What we’ve found is that this is not a toy, people aren’t buying it like a four-wheeler or a jet ski or something like that. They use it a lot. The average use is about 2,500 miles a year. One 80 year old gentleman in Virginia got his and two days later rode it back home to Arkansas. 1,600 miles, 80 years old. There aren’t a whole lot of bicycle-like vehicles that someone that age could do that with. This opens up many doors for people and shows its practicality. That’s the main emphasis here, it’s an environmental tool, it’s extremely practical, and it has a very wide stretch of current users.
We’ve been building them only in the US up until this point, which is a challenge in and of itself, but ultimately what we want our customers to resemble is everyone. In the beginning cell phones were very expensive and very limited in their use, and McKinsey did a study and told AT&T, “Don’t worry about cell phones, it’s just a niche market and it’s not going to have any traction.” Of course they were very expensive in the beginning, but now we’re all on them. I believe that once ELFs are spread throughout cities and are in a shared use basis, where you just wave your phone and hop in and go, our users will be anybody and everybody.
We’ll have a variety of vehicles too. There are the conventional ELFs that we have right now, where if you want to pedal you can, if you don’t want to pedal you don’t have to. But there are other versions too. We’ve sold a lot of vehicles to disabled folks, we have ELFs that are more catered to people’s physical requirements, and we have ELF-type vehicles that are better for urban deliveries and heavy loads. We change some gearings on some ELFs so they can be significantly better hill climbers, and we’re working with the University of Washington on an autonomous ELF.
I think as time goes on people are really going to appreciate they physical aspect of ELFs, because it means they didn’t have to go to the gym since they got their workout on their way to work or on their way shopping. It’s a huge advantage to be able to get into some kind of physical fitness while you’re running your errands. I love riding bikes, but sometimes you just want to be able to ride without climbing on a tiny seat, and sometimes you don’t want to ride in the rain or you need to carry a passenger, and that’s what an ELF allows you to do.
What does the future of Organic Transit look like in your eyes?
RC: We created the company to address what we feel is the most pressing issue that we as a species and a planet face today, which is climate change. If Organic Transit is able to grow the way we’d like to see it, it will take a gigaton of carbon dioxide out of the atmosphere in the next 10-12 years. But there are other pressing issues that are similar and related in nature. The vehicle part is one, moving folks with disabilities is another. Getting people physically fit and making cities more livable are all really, really significant as well.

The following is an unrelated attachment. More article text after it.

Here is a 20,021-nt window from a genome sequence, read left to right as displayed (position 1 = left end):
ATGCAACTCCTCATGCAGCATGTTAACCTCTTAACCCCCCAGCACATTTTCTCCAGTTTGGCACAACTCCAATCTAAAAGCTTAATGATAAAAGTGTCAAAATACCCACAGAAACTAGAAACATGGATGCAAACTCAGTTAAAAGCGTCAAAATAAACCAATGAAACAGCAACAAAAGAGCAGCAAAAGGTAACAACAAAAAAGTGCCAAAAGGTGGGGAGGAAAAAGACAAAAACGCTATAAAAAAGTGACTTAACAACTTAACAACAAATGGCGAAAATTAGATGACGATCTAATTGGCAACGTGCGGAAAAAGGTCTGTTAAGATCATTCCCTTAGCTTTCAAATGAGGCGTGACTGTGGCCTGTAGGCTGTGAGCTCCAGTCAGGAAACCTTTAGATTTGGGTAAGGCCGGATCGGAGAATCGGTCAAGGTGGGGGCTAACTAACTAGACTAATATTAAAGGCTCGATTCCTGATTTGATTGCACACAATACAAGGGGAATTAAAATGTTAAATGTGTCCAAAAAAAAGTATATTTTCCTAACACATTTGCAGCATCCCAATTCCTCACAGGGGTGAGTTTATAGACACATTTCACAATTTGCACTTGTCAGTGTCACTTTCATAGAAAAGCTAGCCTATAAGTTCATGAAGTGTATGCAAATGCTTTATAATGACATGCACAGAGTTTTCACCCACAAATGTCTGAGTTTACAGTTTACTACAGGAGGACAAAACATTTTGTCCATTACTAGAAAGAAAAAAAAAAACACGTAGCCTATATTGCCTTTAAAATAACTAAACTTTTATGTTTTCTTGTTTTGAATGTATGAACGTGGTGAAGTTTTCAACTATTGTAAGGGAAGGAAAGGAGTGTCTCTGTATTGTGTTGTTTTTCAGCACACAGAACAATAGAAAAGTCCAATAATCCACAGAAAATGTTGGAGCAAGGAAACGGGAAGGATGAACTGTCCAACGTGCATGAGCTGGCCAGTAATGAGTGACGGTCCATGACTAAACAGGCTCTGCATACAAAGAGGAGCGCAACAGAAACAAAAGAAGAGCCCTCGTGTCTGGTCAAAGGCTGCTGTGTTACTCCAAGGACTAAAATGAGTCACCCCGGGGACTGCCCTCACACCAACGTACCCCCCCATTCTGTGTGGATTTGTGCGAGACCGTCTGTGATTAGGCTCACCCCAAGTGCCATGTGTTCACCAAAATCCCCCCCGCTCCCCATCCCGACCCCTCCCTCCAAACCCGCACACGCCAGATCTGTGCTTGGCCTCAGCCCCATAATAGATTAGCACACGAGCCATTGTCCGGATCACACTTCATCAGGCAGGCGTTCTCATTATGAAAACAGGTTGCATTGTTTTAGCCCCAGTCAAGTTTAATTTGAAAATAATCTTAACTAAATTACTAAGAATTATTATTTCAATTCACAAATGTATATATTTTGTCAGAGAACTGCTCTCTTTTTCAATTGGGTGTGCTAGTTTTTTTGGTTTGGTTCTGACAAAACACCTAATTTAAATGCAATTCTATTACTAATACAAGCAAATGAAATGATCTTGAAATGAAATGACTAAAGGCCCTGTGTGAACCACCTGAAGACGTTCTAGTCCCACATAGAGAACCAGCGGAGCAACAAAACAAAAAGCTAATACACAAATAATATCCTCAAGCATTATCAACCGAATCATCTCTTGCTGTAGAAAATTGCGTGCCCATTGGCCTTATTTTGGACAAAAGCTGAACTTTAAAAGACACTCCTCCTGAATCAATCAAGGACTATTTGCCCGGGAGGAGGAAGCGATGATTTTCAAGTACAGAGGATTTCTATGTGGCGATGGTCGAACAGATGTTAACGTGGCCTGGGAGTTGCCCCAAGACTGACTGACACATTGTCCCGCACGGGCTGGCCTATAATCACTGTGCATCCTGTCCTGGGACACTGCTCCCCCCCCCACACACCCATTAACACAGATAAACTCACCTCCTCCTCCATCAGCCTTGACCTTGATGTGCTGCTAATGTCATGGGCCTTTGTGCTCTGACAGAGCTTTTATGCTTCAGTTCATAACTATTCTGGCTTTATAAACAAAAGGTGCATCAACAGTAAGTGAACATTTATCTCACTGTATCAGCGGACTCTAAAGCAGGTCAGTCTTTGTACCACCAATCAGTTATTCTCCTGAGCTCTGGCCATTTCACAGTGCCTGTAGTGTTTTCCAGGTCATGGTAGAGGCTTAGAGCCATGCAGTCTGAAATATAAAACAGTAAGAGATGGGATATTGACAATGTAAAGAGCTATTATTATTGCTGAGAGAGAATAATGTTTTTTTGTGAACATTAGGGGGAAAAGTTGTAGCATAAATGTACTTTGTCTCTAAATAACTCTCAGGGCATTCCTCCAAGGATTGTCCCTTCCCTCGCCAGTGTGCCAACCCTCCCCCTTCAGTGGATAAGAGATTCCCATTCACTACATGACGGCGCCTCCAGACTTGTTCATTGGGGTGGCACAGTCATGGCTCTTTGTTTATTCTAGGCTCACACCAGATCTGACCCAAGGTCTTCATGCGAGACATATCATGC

We keep incorporating more available technology, and we incorporate it into the lightest vehicle chassis that we can come up with. We can make them faster and more aerodynamic and do all sorts of things, but we want to do it in certain stages and steps that make sense for society. For instance, some people say, “oh, it’s so wide.” But it’s only four feet wide, and the reason we have it so wide is because bicycles and pedestrians interact with significant traffic, tons of steel rolling down the road. When you ride a bike and get hit by a car, you’re going to get hurt. You’re going to hit the ground and God knows what happens from that point on, but you’re going to get hurt. We’ve had ELFs hit by cars at 40-50 MPH, and people are hardly bruised. Aluminum and composite crumple zones provide a level of safety unavailable on a bicycle.
Part of our company also includes basic things like using LED lighting, using recycled and recyclable materials, using old buildings instead of building new ones, putting in rain gardens, etc. We just do everything as clean and efficient as possible, and ultimately we would like to be addressing things like food distribution, water purification, and energy backup systems. All of these things could be looked at the way Organic Transit looked at conventional automobiles. We think that that dramatic kind of shift has to happen for people and the planet to really get healthy. Many people out there want to participate, and many people are educated or intuitively know what the right thing to do is. Ultimately, we see Organic Transit as a new alternative to the giant automotive companies and culture.